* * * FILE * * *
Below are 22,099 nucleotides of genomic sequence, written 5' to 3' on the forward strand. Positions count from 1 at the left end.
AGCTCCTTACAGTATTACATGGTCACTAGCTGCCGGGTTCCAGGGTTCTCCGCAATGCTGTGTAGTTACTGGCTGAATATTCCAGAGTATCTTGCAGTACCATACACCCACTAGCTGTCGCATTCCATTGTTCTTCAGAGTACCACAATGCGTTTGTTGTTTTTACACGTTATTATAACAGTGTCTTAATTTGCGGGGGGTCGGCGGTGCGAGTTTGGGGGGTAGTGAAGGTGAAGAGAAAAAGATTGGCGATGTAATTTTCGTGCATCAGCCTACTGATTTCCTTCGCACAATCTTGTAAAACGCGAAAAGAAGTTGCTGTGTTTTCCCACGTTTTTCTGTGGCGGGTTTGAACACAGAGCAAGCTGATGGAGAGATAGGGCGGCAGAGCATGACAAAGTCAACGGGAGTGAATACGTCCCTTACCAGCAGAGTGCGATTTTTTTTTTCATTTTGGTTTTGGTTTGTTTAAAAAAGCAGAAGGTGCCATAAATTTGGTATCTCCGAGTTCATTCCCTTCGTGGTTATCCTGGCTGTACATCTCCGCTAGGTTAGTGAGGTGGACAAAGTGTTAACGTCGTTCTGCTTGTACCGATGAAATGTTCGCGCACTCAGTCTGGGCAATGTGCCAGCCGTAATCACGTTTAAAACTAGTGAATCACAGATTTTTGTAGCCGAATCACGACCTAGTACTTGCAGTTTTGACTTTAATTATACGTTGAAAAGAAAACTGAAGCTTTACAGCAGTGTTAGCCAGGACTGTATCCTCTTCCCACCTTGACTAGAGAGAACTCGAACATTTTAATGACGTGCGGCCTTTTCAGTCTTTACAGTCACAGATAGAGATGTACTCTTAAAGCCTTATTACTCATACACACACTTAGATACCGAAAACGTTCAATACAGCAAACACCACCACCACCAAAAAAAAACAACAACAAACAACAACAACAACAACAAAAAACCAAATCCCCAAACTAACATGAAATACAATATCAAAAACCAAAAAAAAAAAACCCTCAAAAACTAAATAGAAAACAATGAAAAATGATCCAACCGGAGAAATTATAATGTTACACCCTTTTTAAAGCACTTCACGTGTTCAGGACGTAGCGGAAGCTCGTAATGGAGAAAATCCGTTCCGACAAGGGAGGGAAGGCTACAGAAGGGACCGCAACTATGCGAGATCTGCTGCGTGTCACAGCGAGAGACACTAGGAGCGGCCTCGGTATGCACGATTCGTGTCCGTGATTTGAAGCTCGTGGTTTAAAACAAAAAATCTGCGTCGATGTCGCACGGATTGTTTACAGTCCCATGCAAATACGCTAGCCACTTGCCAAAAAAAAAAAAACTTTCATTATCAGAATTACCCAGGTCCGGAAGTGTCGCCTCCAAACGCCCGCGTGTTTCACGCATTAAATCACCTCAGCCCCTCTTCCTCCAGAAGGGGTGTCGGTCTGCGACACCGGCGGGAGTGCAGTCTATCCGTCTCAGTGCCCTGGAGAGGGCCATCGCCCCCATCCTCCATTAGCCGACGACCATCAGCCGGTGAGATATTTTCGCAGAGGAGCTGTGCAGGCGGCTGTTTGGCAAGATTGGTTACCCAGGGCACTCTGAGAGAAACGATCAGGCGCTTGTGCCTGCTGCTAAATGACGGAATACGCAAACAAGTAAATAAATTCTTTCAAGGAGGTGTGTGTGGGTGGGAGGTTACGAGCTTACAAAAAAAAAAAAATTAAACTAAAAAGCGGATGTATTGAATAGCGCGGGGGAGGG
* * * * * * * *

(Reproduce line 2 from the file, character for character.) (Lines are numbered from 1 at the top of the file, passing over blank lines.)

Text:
AGCTCCTTACAGTATTACATGGTCACTAGCTGCCGGGTTCCAGGGTTCTCCGCAATGCTGTGTAGTTACTGGCTGAATATTCCAGAGTATCTTGCAGTACCATACACCCACTAGCTGTCGCATTCCATTGTTCTTCAGAGTACCACAATGCGTTTGTTGTTTTTACACGTTATTATAACAGTGTCTTAATTTGCGGGGGGTCGGCGGTGCGAGTTTGGGGGGTAGTGAAGGTGAAGAGAAAAAGATTGGCGATGTAATTTTCGTGCATCAGCCTACTGATTTCCTTCGCACAATCTTGTAAAACGCGAAAAGAAGTTGCTGTGTTTTCCCACGTTTTTCTGTGGCGGGTTTGAACACAGAGCAAGCTGATGGAGAGATAGGGCGGCAGAGCATGACAAAGTCAACGGGAGTGAATACGTCCCTTACCAGCAGAGTGCGATTTTTTTTTTCATTTTGGTTTTGGTTTGTTTAAAAAAGCAGAAGGTGCCATAAATTTGGTATCTCCGAGTTCATTCCCTTCGTGGTTATCCTGGCTGTACATCTCCGCTAGGTTAGTGAGGTGGACAAAGTGTTAACGTCGTTCTGCTTGTACCGATGAAATGTTCGCGCACTCAGTCTGGGCAATGTGCCAGCCGTAATCACGTTTAAAACTAGTGAATCACAGATTTTTGTAGCCGAATCACGACCTAGTACTTGCAGTTTTGACTTTAATTATACGTTGAAAAGAAAACTGAAGCTTTACAGCAGTGTTAGCCAGGACTGTATCCTCTTCCCACCTTGACTAGAGAGAACTCGAACATTTTAATGACGTGCGGCCTTTTCAGTCTTTACAGTCACAGATAGAGATGTACTCTTAAAGCCTTATTACTCATACACACACTTAGATACCGAAAACGTTCAATACAGCAAACACCACCACCACCAAAAAAAAACAACAACAAACAACAACAACAACAACAAAAAACCAAATCCCCAAACTAACATGAAATACAATATCAAAAACCAAAAAAAAAAAACCCTCAAAAACTAAATAGAAAACAATGAAAAATGATCCAACCGGAGAAATTATAATGTTACACCCTTTTTAAAGCACTTCACGTGTTCAGGACGTAGCGGAAGCTCGTAATGGAGAAAATCCGTTCCGACAAGGGAGGGAAGGCTACAGAAGGGACCGCAACTATGCGAGATCTGCTGCGTGTCACAGCGAGAGACACTAGGAGCGGCCTCGGTATGCACGATTCGTGTCCGTGATTTGAAGCTCGTGGTTTAAAACAAAAAATCTGCGTCGATGTCGCACGGATTGTTTACAGTCCCATGCAAATACGCTAGCCACTTGCCAAAAAAAAAAAAACTTTCATTATCAGAATTACCCAGGTCCGGAAGTGTCGCCTCCAAACGCCCGCGTGTTTCACGCATTAAATCACCTCAGCCCCTCTTCCTCCAGAAGGGGTGTCGGTCTGCGACACCGGCGGGAGTGCAGTCTATCCGTCTCAGTGCCCTGGAGAGGGCCATCGCCCCCATCCTCCATTAGCCGACGACCATCAGCCGGTGAGATATTTTCGCAGAGGAGCTGTGCAGGCGGCTGTTTGGCAAGATTGGTTACCCAGGGCACTCTGAGAGAAACGATCAGGCGCTTGTGCCTGCTGCTAAATGACGGAATACGCAAACAAGTAAATAAATTCTTTCAAGGAGGTGTGTGTGGGTGGGAGGTTACGAGCTTACAAAAAAAAAAAAATTAAACTAAAAAGCGGATGTATTGAATAGCGCGGGGGAGGG